Re: [textadept] Re: Lexer

From: mitchell <c....at.caladbolg.net>
Date: Mon, 20 Jun 2011 12:28:38 -0400 (Eastern Daylight Time)

Hi Anton,

On Sat, 18 Jun 2011, anton wrote:

> Thanks Mitchell, but not really.
>
> I don't see any difference between
> local preprocessor = token(l.PREPROCESSOR,#P('a') * P('ata'))
> and
> local preprocessor = token(l.PREPROCESSOR, P('ata'))

I apologize. I did not read your previous example more carefully. Let me
try again and I hope I am understanding your question.

You said:

>>> Thanks. But sorry, I still don't get it. Why is this not working?
>>>
>>> local preprocessor = token(l.PREPROCESSOR,#P('a') * P('ta'))

For the text 'sata', and _rules = {
   {'preprocessor',preprocessor},
   {'any_char',l.any_char}
}:

sata
|- search starts here

The first match would be 's' from l.any_char. This advances the search by
one character.

sata
  |

This time your preprocessor pattern matches an 'a', but does not consume
input, that is, it does not advance the search position.

sata
  |- caret stays here, but preprocessor pattern matches so far

The next part of your pattern says to match 'ta'. However, the character
at the current search position is an 'a' so the pattern fails to match and
we're back to matching 'a' as l.any_char and you get no styling.

So my solution was to use #P('a') followed by 'ata'. While this has no
purpose in real life, it demonstrates how you would use # in a normal
circumstance.

> I obviously looked in other lexers but I couldn't find a situation
> where
> one needs to lex some text in one style only if it comes before other
> text,
> whereas this other text should be lexed differently.

I think you're right.

> How can one for instance lex lua comment without lexing the comment
> marker "--"?

I assume you mean styling the '--' differently than the comment text since
you cannot determine what a comment is without lexing its '--' marker
first.

local comment = token(l.DEFAULT, P('--')) * token(l.COMMENT, l.nonnewline^0)

> I also ask about the following thing: can you please explain how this
> works
> local longstring = longstring * P(function(input, index)
> local level = input:match('^%[(=*)%[', index)
> if level then
> local _, stop = input:find(']'..level..']', index, true)
> return stop and stop + 1 or #input + 1
> end
> end)

This pattern matches nested Lua longstrings ([==[ string ]==]). If a [=[
sequence is found with any number of '='s, the function part of the
pattern looks ahead in the string for the ending ']=]' sequence with the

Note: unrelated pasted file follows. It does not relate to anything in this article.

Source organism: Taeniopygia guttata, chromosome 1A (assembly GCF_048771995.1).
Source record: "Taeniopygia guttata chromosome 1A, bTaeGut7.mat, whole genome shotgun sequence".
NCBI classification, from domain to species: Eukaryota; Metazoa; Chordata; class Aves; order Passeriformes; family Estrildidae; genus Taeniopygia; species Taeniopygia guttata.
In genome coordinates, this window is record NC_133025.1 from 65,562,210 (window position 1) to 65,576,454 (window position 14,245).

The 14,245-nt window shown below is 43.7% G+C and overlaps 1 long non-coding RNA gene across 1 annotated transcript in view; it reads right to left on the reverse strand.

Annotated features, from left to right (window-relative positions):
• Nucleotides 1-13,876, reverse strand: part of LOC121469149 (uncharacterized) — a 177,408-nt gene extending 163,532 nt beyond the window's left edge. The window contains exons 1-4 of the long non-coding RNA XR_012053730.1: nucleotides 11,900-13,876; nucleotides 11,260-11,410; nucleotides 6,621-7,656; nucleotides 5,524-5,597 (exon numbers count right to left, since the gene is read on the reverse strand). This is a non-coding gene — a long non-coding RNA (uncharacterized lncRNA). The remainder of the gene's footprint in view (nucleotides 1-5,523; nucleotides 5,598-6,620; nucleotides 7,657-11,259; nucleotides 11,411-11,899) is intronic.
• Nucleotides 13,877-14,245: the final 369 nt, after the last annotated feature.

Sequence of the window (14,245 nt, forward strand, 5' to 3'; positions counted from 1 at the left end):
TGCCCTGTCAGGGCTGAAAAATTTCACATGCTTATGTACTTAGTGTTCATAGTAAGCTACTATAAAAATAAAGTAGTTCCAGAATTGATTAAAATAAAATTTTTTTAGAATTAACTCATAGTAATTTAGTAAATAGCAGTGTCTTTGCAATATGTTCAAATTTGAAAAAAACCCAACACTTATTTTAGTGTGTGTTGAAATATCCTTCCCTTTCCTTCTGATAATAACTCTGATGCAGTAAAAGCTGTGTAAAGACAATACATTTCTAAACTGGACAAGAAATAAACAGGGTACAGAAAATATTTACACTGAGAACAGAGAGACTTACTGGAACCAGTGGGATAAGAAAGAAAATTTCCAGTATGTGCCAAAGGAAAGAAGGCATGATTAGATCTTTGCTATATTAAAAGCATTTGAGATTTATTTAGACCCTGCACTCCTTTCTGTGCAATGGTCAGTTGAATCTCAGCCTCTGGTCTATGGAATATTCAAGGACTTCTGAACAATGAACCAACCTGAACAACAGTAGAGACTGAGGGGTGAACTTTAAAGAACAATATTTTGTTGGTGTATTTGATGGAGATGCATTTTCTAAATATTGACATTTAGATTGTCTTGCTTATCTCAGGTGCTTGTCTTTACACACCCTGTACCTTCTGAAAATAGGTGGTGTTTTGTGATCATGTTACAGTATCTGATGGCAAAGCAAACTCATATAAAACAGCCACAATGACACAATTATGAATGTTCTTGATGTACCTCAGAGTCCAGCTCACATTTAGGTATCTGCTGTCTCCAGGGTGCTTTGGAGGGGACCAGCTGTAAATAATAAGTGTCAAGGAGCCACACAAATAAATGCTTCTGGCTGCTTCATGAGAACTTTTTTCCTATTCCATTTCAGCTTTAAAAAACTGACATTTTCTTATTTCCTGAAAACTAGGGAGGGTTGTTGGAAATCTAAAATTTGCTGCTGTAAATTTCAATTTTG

same number of '='s. If such a pattern is found, the function returns the
position at the end of the ']=]' sequence, indicating a match was found.
Otherwise it returns the end of the input, signifying that the rest of the
input should be matched as a longstring.

> What type of functions does P() accept?
> What are the parameters "input" and "index" and what should this
> function return?

The LPeg documentation is best equipped to explain this. Briefly, any
function passed to P takes two arguments: input and index. Input is the
text being matched. Index is the position LPeg is currently at in the
text. If the function returns nil, there is no match. If a number is
returned, that becomes the new position in the text LPeg starts trying to
match other things with.

mitchell

>
> Many thanks,
> anton
>
>
>
>
> On 16 Jun., 04:34, mitchell <c....at.caladbolg.net> wrote:
>> Hi Anton,
>>
>> On Wed, 15 Jun 2011, anton wrote:
>>> Thanks. But sorry, I still don't get it. Why is this not working?
>>
>>> local preprocessor = token(l.PREPROCESSOR,#P('a') * P('ta'))
>>
>> This says "match the character a, but do not consume any input, then match
>> the sequence 'ta'". Naturally this is impossible since text cannot match
>> 'a' and 'ta' at the same position. The solution is to have
>>
>>> local preprocessor = token(l.PREPROCESSOR,#P('a') * P('ata'))
>>
>> Does this help?
>>
>> mitchell
>>
>>
>>
>>
>>
>>
>>
>>> _rules = {
>>> �{ 'whitespace', ws },
>>> �{ 'preprocessor', preprocessor},
>>> �{ 'any_char', l.any_char },
>>> }
>>
>>> on "new sata drives"
>>
>>> The reference says
>>> "The order of the rules is important because of the nature of LPeg.
>>> LPeg tries to apply the first rule to the current position in the text
>>> it is matching. If there is a match, it colors that section
>>> appropriately and moves on. If there is not a match, it tries the next
>>> rule, and so on."
>>> What does
>>> "The '#' operator matches without consuming anything"
>>> mean?
>>> If I have "new sata drives" string
>>> LPeg will apply any_char 3 times, whitespace, any char, then
>>> presumably it should apply
>>> preprocessor to lex ta, and then at what position will it go on?
>>
>>> anton
>>> P.S.: Sorry...
>>
>>> On 15 Jun., 15:16, Robert <ro....at.web.de> wrote:
>>>> On Wed, Jun 15, 2011 at 2:58 PM, mitchell <c....at.caladbolg.net> wrote:
>>>>> Hi Anton,
>>
>>>>> On Wed, 15 Jun 2011, anton wrote:
>>
>>>>>> The main problem is that if I do something wrong in a module, TA
>>>>>> (well, Lua) gives a meaningful
>>>>>> error message. If I do something wrong in a lexer TA simply crashes.
>>
>>>>> Error messages will be printed to STDOUT or STDERR in Linux.
>>
>>>> Also, to quote from the manual:
>>>> "Poorly written lexers have the ability to crash Scintilla, so unsaved
>>>> data might be lost. However, these crashes have only been observed in
>>>> early lexer development, when syntax errors or pattern errors are
>>>> present. Once the lexer actually starts styling text (either correctly
>>>> or incorrectly; it does not matter), no crashes have occurred."
>>
>>>> Robert
>>
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>>
>> mitchell
>
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>

mitchell
Received on Mon 20 Jun 2011 - 12:28:38 EDT

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